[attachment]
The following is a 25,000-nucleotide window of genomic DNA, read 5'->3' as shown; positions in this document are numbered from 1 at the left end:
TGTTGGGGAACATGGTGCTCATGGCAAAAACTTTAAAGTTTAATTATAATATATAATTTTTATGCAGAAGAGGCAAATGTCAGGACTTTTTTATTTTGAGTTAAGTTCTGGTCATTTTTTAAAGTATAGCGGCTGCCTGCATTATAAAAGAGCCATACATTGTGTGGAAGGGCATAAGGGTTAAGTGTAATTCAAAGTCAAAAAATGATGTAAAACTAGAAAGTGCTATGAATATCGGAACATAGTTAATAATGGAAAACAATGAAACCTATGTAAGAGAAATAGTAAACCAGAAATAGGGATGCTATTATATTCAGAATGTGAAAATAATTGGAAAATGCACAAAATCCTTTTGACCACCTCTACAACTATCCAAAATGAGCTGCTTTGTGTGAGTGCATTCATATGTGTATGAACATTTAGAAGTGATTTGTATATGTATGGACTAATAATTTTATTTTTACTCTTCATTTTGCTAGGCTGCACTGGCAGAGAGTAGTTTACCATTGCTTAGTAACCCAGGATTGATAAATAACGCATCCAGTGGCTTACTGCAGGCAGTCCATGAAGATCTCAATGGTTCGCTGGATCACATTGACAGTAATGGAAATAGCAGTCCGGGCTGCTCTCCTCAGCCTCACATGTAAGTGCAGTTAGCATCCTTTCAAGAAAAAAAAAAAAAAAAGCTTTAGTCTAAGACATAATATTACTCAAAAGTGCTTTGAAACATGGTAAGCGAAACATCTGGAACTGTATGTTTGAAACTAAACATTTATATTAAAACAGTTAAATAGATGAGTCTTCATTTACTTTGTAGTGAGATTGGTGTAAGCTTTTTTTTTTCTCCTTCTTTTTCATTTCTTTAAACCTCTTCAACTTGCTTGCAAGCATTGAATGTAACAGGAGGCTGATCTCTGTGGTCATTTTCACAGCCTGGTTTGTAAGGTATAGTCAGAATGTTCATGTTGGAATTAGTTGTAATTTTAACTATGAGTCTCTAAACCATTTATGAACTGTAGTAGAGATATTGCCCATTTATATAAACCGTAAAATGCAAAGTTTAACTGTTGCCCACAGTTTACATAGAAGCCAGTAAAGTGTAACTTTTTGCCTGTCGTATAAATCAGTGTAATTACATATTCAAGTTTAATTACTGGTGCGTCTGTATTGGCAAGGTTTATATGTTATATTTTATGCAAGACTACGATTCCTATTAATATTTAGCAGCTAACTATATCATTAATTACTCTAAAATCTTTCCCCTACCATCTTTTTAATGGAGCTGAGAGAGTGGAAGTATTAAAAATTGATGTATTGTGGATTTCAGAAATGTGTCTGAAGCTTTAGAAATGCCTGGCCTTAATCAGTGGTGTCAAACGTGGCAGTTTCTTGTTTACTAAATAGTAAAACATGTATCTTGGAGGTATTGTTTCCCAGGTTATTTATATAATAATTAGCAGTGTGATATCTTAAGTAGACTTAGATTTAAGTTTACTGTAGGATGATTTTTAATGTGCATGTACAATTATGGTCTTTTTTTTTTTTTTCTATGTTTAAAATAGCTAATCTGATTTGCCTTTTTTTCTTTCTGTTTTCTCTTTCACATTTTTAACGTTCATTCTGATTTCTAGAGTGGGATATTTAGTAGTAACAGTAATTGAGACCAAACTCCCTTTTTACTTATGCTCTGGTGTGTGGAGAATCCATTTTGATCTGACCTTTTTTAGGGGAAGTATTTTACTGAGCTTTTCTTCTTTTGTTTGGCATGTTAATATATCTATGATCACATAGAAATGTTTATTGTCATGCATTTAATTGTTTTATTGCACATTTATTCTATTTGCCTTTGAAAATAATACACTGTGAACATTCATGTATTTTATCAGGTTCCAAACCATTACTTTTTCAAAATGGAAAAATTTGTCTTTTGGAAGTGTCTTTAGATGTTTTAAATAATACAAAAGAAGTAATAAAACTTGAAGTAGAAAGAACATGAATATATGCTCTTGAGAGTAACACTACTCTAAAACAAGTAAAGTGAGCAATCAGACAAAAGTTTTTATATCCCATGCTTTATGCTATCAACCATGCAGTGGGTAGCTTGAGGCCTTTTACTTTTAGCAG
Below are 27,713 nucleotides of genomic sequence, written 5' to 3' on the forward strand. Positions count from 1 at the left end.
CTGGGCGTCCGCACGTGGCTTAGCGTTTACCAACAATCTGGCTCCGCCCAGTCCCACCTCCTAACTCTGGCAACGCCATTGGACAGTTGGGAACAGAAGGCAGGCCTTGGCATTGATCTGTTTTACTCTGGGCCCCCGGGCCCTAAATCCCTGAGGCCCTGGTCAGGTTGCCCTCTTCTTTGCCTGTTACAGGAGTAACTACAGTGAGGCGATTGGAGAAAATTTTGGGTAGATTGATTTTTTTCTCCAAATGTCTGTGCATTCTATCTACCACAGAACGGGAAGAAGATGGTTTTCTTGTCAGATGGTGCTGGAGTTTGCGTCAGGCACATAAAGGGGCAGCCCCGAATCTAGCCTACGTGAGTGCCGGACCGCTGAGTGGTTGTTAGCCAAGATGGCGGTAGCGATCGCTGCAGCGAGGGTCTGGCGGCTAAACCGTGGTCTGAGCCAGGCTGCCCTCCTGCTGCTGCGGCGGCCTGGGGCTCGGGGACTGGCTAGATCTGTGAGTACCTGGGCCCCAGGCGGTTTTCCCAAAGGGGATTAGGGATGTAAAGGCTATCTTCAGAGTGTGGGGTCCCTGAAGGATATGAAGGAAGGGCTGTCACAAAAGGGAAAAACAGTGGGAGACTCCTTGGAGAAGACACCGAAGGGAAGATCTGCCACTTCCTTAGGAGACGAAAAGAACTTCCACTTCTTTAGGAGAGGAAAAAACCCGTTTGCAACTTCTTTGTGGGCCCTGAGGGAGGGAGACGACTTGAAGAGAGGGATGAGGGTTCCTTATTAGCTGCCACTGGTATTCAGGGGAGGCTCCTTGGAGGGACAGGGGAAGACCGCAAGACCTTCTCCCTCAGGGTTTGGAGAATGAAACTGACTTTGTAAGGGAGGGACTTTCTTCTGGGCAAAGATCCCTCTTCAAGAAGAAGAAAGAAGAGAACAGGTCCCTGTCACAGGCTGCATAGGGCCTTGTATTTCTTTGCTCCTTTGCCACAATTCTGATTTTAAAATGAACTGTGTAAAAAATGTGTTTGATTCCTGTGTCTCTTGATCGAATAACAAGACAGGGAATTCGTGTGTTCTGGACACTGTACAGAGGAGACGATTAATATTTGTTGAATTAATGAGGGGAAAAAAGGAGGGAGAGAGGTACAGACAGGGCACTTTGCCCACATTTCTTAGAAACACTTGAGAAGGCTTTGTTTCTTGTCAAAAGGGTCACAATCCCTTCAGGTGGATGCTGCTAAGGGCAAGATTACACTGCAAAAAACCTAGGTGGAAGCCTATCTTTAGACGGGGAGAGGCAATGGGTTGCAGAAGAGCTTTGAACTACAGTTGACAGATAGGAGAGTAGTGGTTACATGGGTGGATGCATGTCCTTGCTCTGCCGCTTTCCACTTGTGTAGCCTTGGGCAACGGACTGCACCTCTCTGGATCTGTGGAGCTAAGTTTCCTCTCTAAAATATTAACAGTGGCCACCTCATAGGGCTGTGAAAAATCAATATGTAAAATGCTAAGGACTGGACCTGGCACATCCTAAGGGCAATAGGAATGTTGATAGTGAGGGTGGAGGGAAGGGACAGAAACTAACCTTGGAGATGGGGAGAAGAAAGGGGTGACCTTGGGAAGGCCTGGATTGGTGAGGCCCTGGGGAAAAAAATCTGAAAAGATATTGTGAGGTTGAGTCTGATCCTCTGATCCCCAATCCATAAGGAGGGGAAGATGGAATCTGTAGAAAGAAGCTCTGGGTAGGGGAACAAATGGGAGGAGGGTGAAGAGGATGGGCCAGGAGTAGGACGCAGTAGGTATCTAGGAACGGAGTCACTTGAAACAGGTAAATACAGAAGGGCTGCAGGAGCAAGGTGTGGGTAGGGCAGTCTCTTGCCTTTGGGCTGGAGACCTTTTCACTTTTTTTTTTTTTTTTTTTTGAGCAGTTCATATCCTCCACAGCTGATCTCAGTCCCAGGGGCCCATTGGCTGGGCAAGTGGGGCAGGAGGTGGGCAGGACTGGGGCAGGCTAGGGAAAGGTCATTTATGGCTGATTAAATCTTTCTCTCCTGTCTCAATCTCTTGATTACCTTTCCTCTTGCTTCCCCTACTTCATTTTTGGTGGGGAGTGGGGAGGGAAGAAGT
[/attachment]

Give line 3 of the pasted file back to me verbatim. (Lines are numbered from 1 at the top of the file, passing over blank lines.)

Below are 27,713 nucleotides of genomic sequence, written 5' to 3' on the forward strand. Positions count from 1 at the left end.